The founder of China’s Youngman - Pang Qingnian – has revealed Youngman submitted a $2 billion offer to buy Saab from the administrators on 14th February.
We’ve all seemingly written-off Saab as dead and buried; a once proud marque consigned to the scrap heap of history after the debacle of GM ownership and Victor Muller’s ill-fated battle to make Saab an in dependent marque.
But there’s one man who hasn’t given up hope of securing a future for Saab, and that man is the Chinese billionaire founder of Youngman, the company which has already spent significant sums trying to acquire Saab, but has so far been thwarted by GM’s golden bullet.
Now, in an interview with Swedish Newspaper Svenska Dagbladet, Pang has revealed that Youngman has submitted a new bid for Saab in its current entirety - a bid thought to be worth $2 billion – and is prepared to pay more, if the administrators can prove extra worth, and is willing to invest a further 12 billion yuan to put Saab back in play.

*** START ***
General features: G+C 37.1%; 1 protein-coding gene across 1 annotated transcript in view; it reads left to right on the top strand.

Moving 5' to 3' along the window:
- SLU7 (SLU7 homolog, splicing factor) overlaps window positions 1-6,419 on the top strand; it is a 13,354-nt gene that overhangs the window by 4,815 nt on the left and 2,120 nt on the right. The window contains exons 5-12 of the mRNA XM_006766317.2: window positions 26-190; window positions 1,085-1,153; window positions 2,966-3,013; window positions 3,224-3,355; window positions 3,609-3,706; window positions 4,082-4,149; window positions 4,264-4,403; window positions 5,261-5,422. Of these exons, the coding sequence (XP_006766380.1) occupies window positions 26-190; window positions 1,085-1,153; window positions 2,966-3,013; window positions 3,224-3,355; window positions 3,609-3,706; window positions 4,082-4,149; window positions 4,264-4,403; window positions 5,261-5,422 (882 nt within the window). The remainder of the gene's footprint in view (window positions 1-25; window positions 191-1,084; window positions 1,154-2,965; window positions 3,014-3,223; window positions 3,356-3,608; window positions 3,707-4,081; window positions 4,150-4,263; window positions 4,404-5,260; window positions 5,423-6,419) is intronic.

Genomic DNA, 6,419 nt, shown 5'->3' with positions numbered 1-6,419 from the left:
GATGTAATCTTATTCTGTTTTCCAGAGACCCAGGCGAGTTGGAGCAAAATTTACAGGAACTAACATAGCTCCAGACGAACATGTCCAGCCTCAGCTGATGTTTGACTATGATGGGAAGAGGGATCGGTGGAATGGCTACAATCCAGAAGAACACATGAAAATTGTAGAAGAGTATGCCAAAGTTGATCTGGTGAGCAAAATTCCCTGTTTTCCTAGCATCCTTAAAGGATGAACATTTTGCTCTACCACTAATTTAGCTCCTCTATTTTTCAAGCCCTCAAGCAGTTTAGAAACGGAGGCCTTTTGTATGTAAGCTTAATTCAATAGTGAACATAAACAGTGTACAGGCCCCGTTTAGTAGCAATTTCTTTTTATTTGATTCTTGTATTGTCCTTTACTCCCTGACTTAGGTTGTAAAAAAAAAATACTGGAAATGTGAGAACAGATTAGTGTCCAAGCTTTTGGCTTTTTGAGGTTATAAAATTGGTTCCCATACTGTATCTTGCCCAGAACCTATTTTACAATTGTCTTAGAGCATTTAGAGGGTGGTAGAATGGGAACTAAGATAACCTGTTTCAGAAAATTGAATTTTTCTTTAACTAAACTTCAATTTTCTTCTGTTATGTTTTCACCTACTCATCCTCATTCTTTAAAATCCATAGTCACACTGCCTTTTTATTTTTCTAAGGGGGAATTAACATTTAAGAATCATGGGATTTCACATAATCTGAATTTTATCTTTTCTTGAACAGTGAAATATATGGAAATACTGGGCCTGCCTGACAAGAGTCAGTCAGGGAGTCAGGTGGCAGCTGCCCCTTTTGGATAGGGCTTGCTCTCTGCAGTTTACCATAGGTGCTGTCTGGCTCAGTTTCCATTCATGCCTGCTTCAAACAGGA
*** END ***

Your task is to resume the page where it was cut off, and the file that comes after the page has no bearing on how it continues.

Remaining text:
Pang says that the deal will be resolved in the nest ten days, and revealed that Youngman tried to acquire Saab before Victor Muller arrived, but were given short shrift by GN. He also says that Youngman will keep manufacturing in Trollhatten of they are successful in acquiring Saab as ‘…the rich in China prefer cars produced and developed in the West.’
Rachel Pang – Pang’s daughter who is Youngman’s President of Auto Production – also reveals Youngman are prepared to spend $2 billion on finishing the development of the Saab Phoenix Platform and developing new models on it, but the starting point will be to build the current Saab 9-3 at Trollhatten with a diesel engine and auto ‘box not covered by GM’s technology.
Don’t bet against Pang getting his way.
UPDATE: There is some doubt about the veracity of the sums quoted in this article. Svenska Dagbladet do quote the bid as $2 billion and the planned investment as $12 billion. But it could be 2 billion Swedish Crowns ($300 million) for the bid and 12 billion Swedish Crowns ($1.8 billion) for investment. We’ll update again once we’ve got confirmation. But it does seem likely the bid is actually $300 million.
Thanks for pointing this out, Robbie AB.
Source: Svenska Dagbladet